Following is a summary of major news and comments in the Hong Kong Economic Journal, the parent publication of EJ Insight, on Thursday, Oct. 31:
Mainland lenders’ 3Q profits dragged by lackluster interest income
Mainland banks have seen their net profit growth slow in the third quarter due to lackluster net interest income and higher non-performing loans. Six out of nine Hong Kong-listed Chinese lenders posted single-digit growth in net interest income during the period, while most of the small to medium-sized banks evidenced a fall of 5 to 12 basis points in their net interest margins. Outstanding non-performing loans have deteriorated in the period for most of the banks except Chongqing Rural Commercial Bank Co. Ltd.(03618.HK), which has seen both the outstanding amount and non-performing loan ratio improve in the third quarter. Bank of Communications Co. Ltd. (03328.HK) management expects bad debts in the sector to grow further in the coming year.
MPF authority mulls launch of low-fee core fund for working class
The Hong Kong Mandatory Provident Fund Schemes Authority is looking at launching a low-fee core fund for the mass working class, the authority said. This is despite the fact 30 percent of existing funds have lowered their fees since the employee choice arrangement that allows workers to choose service providers for their contributions was put in place in November 2012. The fee reduction is estimated to have saved HK$250 million (US$32.24 million) in costs a year for scheme contributors, the authority said. Certain labor groups, however, concerned that the expected returns on the proposed core fund may not be attractive enough, are urging the government to set a cap on scheme charges instead.
ECONOMY AND BUSINESS
Energy market reforms likely to be unveiled at top political meeting
Reforms in the energy sector are expected to be unveiled during the Third Plenary Session of the Chinese Communist Party’s 18th central committee, which is due to open next Saturday. Possible measures include stepping up efforts to allow private capital to invest in the upstream oil and gas exploration, while freeing up the import and export rights for crude, refined oil and natural gas, the state-backed China Securities Journal reported, citing sources. The mid- to downstream businesses, such as oil and gas storage and supply, are likely to be disintegrated from China National Petroleum Corp. and China Petrochemical Corp.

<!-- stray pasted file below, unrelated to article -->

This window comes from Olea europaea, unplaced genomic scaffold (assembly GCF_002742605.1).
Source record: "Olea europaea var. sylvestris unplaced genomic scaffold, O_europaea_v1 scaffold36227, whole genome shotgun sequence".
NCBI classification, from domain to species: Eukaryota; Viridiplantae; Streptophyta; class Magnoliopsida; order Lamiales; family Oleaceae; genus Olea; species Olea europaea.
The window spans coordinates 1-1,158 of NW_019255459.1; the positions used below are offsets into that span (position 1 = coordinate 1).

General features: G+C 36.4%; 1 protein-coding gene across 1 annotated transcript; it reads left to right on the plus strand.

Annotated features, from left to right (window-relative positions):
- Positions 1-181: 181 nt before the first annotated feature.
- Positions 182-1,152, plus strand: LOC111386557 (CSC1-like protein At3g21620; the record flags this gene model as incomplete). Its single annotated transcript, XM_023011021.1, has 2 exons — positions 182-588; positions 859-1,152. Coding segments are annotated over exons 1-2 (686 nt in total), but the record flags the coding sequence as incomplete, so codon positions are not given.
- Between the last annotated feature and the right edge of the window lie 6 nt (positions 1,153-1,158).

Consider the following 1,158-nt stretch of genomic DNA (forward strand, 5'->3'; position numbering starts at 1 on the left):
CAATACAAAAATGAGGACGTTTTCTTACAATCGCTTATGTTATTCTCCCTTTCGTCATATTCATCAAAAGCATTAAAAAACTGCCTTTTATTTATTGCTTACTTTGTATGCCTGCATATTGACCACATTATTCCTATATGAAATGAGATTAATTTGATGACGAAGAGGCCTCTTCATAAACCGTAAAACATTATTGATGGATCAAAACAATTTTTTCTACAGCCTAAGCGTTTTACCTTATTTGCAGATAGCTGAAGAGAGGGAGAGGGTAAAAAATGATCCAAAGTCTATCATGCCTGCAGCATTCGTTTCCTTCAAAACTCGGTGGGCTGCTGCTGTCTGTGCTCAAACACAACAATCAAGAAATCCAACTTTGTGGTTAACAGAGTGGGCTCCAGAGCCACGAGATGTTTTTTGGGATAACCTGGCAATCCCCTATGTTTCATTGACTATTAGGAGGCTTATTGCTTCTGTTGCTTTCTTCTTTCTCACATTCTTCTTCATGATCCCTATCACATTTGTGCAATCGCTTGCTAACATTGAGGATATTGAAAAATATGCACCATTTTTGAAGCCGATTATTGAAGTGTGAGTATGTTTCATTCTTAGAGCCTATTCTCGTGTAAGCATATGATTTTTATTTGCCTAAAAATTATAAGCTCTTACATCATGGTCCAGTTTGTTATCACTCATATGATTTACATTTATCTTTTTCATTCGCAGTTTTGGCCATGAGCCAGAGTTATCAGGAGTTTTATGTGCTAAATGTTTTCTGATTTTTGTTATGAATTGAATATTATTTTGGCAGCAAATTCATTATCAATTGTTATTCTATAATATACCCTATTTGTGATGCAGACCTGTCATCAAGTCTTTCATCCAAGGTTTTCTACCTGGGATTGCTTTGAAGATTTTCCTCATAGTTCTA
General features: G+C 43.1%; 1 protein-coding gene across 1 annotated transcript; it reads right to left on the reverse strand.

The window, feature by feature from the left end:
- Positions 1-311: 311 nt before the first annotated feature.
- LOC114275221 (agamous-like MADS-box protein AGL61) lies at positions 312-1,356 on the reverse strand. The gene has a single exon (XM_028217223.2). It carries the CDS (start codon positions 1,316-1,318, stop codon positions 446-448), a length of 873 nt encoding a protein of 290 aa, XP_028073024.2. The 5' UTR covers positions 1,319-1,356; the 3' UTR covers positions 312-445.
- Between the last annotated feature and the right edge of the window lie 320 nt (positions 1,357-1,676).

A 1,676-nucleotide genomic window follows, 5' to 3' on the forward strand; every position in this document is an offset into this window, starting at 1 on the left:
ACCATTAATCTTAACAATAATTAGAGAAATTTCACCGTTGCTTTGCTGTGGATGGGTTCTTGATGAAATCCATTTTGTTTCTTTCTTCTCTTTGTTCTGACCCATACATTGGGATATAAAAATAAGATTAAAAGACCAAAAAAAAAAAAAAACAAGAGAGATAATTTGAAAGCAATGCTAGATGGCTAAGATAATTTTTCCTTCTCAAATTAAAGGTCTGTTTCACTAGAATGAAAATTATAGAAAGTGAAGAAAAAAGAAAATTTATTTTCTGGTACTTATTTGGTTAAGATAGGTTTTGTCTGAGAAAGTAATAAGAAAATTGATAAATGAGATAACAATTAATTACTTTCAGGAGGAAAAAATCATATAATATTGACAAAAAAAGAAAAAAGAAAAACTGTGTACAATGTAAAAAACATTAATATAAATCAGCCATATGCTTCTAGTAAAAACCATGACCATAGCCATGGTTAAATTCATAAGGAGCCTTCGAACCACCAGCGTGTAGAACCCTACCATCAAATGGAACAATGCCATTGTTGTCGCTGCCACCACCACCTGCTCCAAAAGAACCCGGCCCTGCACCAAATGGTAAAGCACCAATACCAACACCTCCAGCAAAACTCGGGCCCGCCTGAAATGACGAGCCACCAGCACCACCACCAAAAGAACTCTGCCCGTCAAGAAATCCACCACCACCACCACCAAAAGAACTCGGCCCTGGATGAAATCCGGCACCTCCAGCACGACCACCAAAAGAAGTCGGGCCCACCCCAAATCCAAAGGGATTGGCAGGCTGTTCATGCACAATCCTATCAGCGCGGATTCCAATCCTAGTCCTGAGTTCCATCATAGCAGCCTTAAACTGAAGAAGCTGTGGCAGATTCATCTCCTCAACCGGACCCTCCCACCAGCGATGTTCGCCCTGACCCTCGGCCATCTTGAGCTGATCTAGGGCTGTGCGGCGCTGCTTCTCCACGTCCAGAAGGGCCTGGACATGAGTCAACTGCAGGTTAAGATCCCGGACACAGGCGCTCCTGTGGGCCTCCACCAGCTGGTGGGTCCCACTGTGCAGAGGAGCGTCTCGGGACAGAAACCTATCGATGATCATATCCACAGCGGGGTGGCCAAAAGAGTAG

Banking plays seen gaining amid potential supportive measures
The central government may unveil measures to support the financial sector in a top political meeting next month, giving a boost to banking counters, analysts said, adding that market leaders with better liquidity and fundamentals are among their top picks. Meanwhile, the People’s Bank of China has relaunched sale of repurchase agreements to inject liquidity to the interbank market, soothing concerns over a cash squeeze in the sector. However, analysts said local government debts and the possible liberalization of interest rates are casting a shadow over mainland lenders. Some players may find it necessary to replenish their capital in the short term, they said.
Hong Kong Law Society head lashes out at Occupy Central campaign
Hong Kong Law Society president Ambrose Lam San-keung yesterday joined pro-government lawmakers and business groups in condemning the Occupy Central movement activists. He said the civil disobedience movement was without legal grounds and that the notion of “peaceful violence” is just “beautiful rhetoric”. Without naming the campaign, Lam accused some people of opposing for the sake of opposition and inciting unlawful acts in the name of justice. Hong Kong is a society with rule of law, he said, adding that people who are not happy with something should pursue changes through reform. His remarks were criticized by pan-democrats as ignorant and shallow.
US to pay a price for alleged spying on allies
Revelations about the activities of US spies in tapping the phone calls of German Prime Minister Angela Merkel have shocked political circles in Europe. Further revelations that said the US National Security Agency had monitored phone calls through more than 80 stations around the world including Hong Kong have not only undermined the trust of allies in the US but the leading role of the country in global affairs. German government spokesman said protection of personal data, privacy and business information should be included in regional trade pact. It shows the scandal will have adverse impact on US President Barack Obama’s political, economic and diplomatic agenda.
Rejection of HKTV’s TV license bid to cause HK$40.2 bln economic loss, Lian says
The decision to reject the bid by Hong Kong Television Network for a free-to-air license will cause an estimated total accumulated economic loss of HK$40.2 billion in five years, former HKEJ chief editor Joseph Lian wrote. He said the total amount is equal to the total construction cost of the West Kowloon Cultural District project. Chief Executive Leung Chun-ying has shown no remorse in making the decision that could cause such a big economic loss, without giving substantive reasons. That is not good governance. The reason behind the decision is suspect. The government should explain in detail to the public as soon as possible.
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